Background: Medical curricula are increasingly internationalized, with international students being mixed with domestic students in small group learning. Small group learning is known to foster competency learning in undergraduate medical education, specifically Communication, Collaboration, Leadership, and Professionalism. However, it is unclear what happens with the learning of competencies when international students are introduced in small groups. This study explores if students in international small groups master the competencies Collaboration, Leadership and Professionalism at the same level as students in domestic groups in an undergraduate medical curriculum.
Method: In total, 1215 Students of three academic year cohorts participated in the study. They were divided into four learning communities (LCs), per year cohort, in which tutor groups were the main instructional format. The tutorials of two learning communities were taught in English, with a mix of international and Dutch students. The tutorials of the other two learning communities were taught in Dutch with almost all domestic students. Trained tutors assessed three competencies (Collaboration, Leadership, Professionalism) twice per semester, as 'Not-on-track', 'On-track', or 'Fast-on-track'. By using Chi-square tests, we compared students' competencies performance twice per semester between the four LCs in the first two undergraduate years.
Results: The passing rate ('On-track' plus 'Fast-on-track') for the minimum level of competencies did not differ between the mixed and domestic groups. However, students in the mixed groups received more excellent performance evaluations ('Fast-on-track') than the students in the homogenous groups of Dutch students. This higher performance was true for both international and Dutch students of the mixed groups. Prior knowledge, age, gender, and nationality did not explain this phenomenon. The effect could also not be explained by a bias of the tutors.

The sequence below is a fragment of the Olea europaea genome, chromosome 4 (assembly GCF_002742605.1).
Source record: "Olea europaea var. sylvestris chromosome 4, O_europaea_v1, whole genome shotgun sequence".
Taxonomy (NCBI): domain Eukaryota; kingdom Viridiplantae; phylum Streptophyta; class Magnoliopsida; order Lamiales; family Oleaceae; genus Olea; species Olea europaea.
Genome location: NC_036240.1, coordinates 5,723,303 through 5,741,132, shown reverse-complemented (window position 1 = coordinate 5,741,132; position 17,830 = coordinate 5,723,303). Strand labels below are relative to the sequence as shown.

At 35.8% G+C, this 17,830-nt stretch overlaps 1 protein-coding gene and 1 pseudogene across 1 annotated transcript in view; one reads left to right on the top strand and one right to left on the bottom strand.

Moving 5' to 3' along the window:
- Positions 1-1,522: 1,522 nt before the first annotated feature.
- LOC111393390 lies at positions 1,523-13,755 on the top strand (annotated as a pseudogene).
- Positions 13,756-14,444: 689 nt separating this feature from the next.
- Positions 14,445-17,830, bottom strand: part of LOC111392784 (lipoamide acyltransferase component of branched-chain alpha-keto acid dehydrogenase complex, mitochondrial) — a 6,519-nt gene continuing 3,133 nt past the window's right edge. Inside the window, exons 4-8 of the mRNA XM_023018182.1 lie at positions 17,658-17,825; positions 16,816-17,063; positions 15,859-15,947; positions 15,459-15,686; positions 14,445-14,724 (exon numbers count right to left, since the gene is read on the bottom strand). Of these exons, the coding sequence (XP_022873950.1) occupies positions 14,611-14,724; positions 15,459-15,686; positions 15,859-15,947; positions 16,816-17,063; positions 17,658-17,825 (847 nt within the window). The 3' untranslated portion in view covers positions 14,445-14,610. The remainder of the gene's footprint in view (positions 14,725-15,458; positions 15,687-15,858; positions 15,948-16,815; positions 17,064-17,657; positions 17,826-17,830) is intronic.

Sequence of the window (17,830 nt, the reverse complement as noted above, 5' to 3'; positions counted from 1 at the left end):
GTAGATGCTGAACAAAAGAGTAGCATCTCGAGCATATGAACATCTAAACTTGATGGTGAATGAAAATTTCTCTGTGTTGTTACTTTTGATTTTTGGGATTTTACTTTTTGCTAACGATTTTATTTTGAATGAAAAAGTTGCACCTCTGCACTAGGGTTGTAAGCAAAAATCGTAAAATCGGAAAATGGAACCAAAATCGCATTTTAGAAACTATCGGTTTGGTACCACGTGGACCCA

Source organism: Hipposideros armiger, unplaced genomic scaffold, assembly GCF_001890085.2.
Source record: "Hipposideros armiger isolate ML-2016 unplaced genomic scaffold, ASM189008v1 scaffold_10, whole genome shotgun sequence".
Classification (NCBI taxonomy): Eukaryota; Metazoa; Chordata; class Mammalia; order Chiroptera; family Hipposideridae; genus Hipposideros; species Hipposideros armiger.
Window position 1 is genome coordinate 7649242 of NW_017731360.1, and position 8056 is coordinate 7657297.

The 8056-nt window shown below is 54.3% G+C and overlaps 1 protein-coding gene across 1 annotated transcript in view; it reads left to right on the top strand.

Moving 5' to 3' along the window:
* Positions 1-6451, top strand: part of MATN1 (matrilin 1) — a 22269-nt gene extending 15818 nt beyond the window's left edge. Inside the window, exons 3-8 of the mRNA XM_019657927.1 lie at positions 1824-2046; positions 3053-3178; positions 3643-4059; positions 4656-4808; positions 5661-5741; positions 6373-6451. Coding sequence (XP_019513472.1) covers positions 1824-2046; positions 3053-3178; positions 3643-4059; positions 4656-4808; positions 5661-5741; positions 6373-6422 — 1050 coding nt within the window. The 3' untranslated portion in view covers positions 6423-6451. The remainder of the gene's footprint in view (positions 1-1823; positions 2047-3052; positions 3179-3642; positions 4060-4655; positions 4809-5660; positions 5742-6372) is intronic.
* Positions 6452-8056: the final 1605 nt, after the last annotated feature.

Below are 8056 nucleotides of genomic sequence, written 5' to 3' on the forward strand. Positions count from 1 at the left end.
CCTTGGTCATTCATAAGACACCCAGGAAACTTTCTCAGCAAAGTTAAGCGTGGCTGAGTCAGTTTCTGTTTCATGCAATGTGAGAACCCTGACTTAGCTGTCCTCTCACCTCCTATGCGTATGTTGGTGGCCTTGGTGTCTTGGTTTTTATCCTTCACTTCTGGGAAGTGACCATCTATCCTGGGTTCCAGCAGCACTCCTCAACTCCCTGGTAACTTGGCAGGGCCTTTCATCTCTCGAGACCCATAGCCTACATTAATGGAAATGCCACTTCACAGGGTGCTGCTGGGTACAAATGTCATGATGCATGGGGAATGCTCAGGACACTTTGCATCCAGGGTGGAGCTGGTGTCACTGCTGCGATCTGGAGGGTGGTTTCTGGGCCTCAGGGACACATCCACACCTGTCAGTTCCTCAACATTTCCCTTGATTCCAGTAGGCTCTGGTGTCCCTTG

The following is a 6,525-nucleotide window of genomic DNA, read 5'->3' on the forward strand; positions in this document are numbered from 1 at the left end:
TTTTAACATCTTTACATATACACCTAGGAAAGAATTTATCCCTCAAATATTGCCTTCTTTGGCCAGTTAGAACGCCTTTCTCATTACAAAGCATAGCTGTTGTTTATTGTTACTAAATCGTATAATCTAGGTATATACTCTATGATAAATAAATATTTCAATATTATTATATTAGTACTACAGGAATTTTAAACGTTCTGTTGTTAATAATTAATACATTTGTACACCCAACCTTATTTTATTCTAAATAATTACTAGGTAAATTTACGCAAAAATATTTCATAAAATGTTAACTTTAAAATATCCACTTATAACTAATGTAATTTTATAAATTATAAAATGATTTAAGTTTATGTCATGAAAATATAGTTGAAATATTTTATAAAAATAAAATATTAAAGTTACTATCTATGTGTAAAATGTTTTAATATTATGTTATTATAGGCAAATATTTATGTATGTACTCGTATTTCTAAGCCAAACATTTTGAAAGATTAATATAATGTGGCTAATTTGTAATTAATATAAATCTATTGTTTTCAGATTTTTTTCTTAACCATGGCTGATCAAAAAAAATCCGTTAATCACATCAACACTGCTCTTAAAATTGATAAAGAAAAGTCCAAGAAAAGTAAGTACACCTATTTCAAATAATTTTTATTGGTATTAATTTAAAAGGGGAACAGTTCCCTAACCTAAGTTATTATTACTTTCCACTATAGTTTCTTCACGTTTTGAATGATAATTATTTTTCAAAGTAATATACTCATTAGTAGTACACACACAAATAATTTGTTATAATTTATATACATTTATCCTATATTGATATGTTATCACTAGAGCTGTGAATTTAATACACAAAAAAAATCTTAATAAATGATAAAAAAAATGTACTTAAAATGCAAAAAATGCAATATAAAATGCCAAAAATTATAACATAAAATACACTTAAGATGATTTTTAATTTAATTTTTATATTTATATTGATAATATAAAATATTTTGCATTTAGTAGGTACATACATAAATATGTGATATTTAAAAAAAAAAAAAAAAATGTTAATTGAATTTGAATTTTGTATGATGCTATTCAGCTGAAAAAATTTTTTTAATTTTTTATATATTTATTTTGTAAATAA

Conclusion: When students are educated in mixed groups of international and Dutch students, they can obtain the same basic competency levels, no matter what mix of students is made. However, students in the mixed international groups outperformed the students in the homogenous Dutch groups in achieving excellent performance scores. Future research should explore if these findings can be explained from differences in motivation, perceived grading or social network interactions.
Keywords: Competency-based medical education; Internationalization; Learning community.